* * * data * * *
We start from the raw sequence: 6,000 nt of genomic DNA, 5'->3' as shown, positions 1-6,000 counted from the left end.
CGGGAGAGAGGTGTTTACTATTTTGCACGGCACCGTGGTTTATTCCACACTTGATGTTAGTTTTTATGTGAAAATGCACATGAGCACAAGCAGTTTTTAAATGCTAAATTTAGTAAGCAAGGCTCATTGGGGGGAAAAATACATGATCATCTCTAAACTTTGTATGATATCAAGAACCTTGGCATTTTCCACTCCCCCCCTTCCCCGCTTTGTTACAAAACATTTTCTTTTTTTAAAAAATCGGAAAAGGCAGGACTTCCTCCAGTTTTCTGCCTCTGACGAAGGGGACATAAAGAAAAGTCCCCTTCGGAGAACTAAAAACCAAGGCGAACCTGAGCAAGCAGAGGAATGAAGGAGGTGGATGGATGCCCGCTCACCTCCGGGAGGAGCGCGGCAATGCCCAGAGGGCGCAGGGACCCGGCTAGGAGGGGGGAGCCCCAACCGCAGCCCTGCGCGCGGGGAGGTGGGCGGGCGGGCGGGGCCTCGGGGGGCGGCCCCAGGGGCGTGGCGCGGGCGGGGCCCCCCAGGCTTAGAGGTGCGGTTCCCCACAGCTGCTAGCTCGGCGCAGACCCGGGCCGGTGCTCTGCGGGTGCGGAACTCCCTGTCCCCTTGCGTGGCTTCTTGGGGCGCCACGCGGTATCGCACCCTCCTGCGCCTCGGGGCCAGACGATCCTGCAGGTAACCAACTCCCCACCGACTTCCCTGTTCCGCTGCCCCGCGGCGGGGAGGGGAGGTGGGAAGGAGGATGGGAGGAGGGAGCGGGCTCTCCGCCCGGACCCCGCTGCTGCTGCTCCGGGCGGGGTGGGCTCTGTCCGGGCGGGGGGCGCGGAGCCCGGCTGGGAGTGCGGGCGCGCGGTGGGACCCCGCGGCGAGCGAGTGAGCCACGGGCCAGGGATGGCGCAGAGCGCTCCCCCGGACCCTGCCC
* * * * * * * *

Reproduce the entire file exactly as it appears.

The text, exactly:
We start from the raw sequence: 6,000 nt of genomic DNA, 5'->3' as shown, positions 1-6,000 counted from the left end.
CGGGAGAGAGGTGTTTACTATTTTGCACGGCACCGTGGTTTATTCCACACTTGATGTTAGTTTTTATGTGAAAATGCACATGAGCACAAGCAGTTTTTAAATGCTAAATTTAGTAAGCAAGGCTCATTGGGGGGAAAAATACATGATCATCTCTAAACTTTGTATGATATCAAGAACCTTGGCATTTTCCACTCCCCCCCTTCCCCGCTTTGTTACAAAACATTTTCTTTTTTTAAAAAATCGGAAAAGGCAGGACTTCCTCCAGTTTTCTGCCTCTGACGAAGGGGACATAAAGAAAAGTCCCCTTCGGAGAACTAAAAACCAAGGCGAACCTGAGCAAGCAGAGGAATGAAGGAGGTGGATGGATGCCCGCTCACCTCCGGGAGGAGCGCGGCAATGCCCAGAGGGCGCAGGGACCCGGCTAGGAGGGGGGAGCCCCAACCGCAGCCCTGCGCGCGGGGAGGTGGGCGGGCGGGCGGGGCCTCGGGGGGCGGCCCCAGGGGCGTGGCGCGGGCGGGGCCCCCCAGGCTTAGAGGTGCGGTTCCCCACAGCTGCTAGCTCGGCGCAGACCCGGGCCGGTGCTCTGCGGGTGCGGAACTCCCTGTCCCCTTGCGTGGCTTCTTGGGGCGCCACGCGGTATCGCACCCTCCTGCGCCTCGGGGCCAGACGATCCTGCAGGTAACCAACTCCCCACCGACTTCCCTGTTCCGCTGCCCCGCGGCGGGGAGGGGAGGTGGGAAGGAGGATGGGAGGAGGGAGCGGGCTCTCCGCCCGGACCCCGCTGCTGCTGCTCCGGGCGGGGTGGGCTCTGTCCGGGCGGGGGGCGCGGAGCCCGGCTGGGAGTGCGGGCGCGCGGTGGGACCCCGCGGCGAGCGAGTGAGCCACGGGCCAGGGATGGCGCAGAGCGCTCCCCCGGACCCTGCCC